Eucalyptus leaf damage
2 weeks ago we planted a (10-foot) eucalyptus debeuzevilliei. tree in sandy, free-draining soil. We followed the nursery's instructions to the letter - mulched well, and put on a fish blood and bone feed - and have watered copiously every day, but within a week of planting we noticed damage to some of the leaves - a sort of 'splitting':
Then, a good proportion of the leaves, both damaged and undamaged, turned pink, then brown, and after a downpour and some wind last night, about 150 of them have dropped off. A third or so of the remaining leaves are either 'split' or pinky brown (or both) and will presumably go the same way eventually.
Can anybody suggest what's happening and how we can stop the rot? Are we watering too much? Too little? What is the right amount?! Is the tree doomed?! (Apart from initially telling us that the 'splitting' was probably due to wind damage, the nursery aren't rushing to talk further to us about it).
Any advice appreciated!
You'll be hard-pushed to kill a eucalyptus.
I planted a sweet little eucalyptus I bought for £1.99 25 yrs ago.
It subsequently cost me £1100 to have it cut down a few yrs ago when it reached well over 100ft.
One thing I noticed every year in july/august was that it did drop some leaves. Only in these months, not at any other time, and they're a bu**er to collect as they're so waxy.
Neighbours joked it was the koalas - so I went along with that theory.
The leaf loss never did mine any harm and I guess it's something they just do.
Maybe a eucalyptus expert will be along here shortly.
Wisdom is not putting it in a fruit salad.
I was going to suggest koala too Pete.
Pat might know. She's in Australia so you'll have to wait till she's awake.
I'll pop a note on Forkers because she always checks in there.
Thanks for your reassurance Pete8 - we chose a eucalyptus partly because of its indestructible qualities so were somewhat perturbed to see it apparently going downhill so quickly, especially as we haven't seen any koalas up there yet! Maybe it was simply the shock of replanting such a large specimen that's done it - not being as young as we used to be we were hoping for an 'instant' tree or we might have picked out a £1.99 specimen too!
Thanks plant pauper - I'm new to this forum so don't know all the posting options - Forkers sounds interesting, however......
Ha! I don't know about that DG but it has it's moments. It's a general chat thread...some people bother with it, some people don't. Pat generally comes on when we're all asleep for obvious reasons.
You mentioned that your tree is mature. That may indeed be part of the problem. More mature specimens are harder to establish so it may be planting shock. Here's hoping.
So long as you keep it well watered for the first year, it'll soon establish and rocket skywards.
Then you just wait for the koalas to arrive...
Wisdom is not putting it in a fruit salad.
Thanks for your comments. Debeuzevilliei isn't supposed to get too big - maybe 30 feet or so, though we want to keep it half that size, so an annual prune I think. This probably means we're unlikely to get many koalas .... nowhere for them to hide!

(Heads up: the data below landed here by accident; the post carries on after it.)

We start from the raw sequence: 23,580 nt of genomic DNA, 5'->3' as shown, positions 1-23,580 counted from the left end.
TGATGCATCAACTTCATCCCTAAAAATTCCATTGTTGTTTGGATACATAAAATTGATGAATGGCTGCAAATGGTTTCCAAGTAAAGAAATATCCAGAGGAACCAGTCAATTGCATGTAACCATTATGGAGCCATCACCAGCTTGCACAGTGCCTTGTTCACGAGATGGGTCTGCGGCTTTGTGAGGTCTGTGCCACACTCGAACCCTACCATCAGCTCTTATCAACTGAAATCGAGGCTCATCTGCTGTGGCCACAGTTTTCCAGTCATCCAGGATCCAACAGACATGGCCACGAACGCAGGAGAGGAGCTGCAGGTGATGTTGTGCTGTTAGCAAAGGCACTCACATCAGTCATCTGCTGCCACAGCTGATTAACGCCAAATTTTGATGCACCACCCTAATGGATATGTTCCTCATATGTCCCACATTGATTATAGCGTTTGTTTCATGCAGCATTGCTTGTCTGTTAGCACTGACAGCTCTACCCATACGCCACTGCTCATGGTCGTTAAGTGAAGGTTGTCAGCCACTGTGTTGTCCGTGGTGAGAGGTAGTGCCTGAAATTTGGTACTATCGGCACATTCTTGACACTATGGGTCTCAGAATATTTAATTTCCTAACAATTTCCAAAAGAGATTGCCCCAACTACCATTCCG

Hello Downs Gardener. I assume by your name that you live in an exposed region?
the Eucalyptus you are asking about is native to my region. It is a sub-species of E. pauciflora. Most of the E pauciflora are commonly called Snow Gums.
What I think, not being a specialist in cultivating Eucalypts (there are several different species of Eucalpts all over our 100 acres which look after themselves) is that you could check your pH level for one thing. Our pH is slightly acid, about 6.5. and our soil is quite poor nutritionally. We are mountainous (by Australian standards) and get snow in winter and hot summers. Our rainfall is not high - around 450mm on average per year.
So - my guess is that you could use less fertiliser and less water. Don't forget that your tree was fairly mature, so there will be a certain amount of transplant shock.
ive photographed a couple of pages from two books which might be interesting for you, but probably won't help with cultivation information.
The first one is "Native Trees and Shrubs of South-eastern Australia" by Leon Costermans.
the second is from "Field Guide to Eucalypts" vol 1, by BrookerAnd Kleinig.
I hope you can read them.
the other suggestion on this thread was that they might do those things in winter, and that is certainly possible. By the way they don't compost easily. Tough things.
Further to the jokes about koalas, they are NOT the type of Eucalypts that they eat. They have a short list of which ones they eat.
cant think what else to say. Hope it helps.
Wow! Thanks for the comprehensive reply PatE, (and I can read the pages).
We're in the country but not really exposed. We live in the south of England, just to the north of the South Downs. It's a bit colder in winter than on the coast, just 10 miles away, but winters are rarely that bad here and snow is very rare indeed! We can get a bit of wind, but the tree has some shelter from tall beech hedges and mature trees and shrubs so shouldn't suffer too much in that respect we hope.
We're going to test the ph level - as you say, we may have overdone the fertiliser!
And yes, transplant shock could be a factor - maybe making a normal leaf-drop that much worse.
Thanks again for your advice. I'll post on progress!
Thanks DG. Yes, I'd like to know how it goes. You've peaked my interest now.
8am here, so I assume you're all tucked up in bed.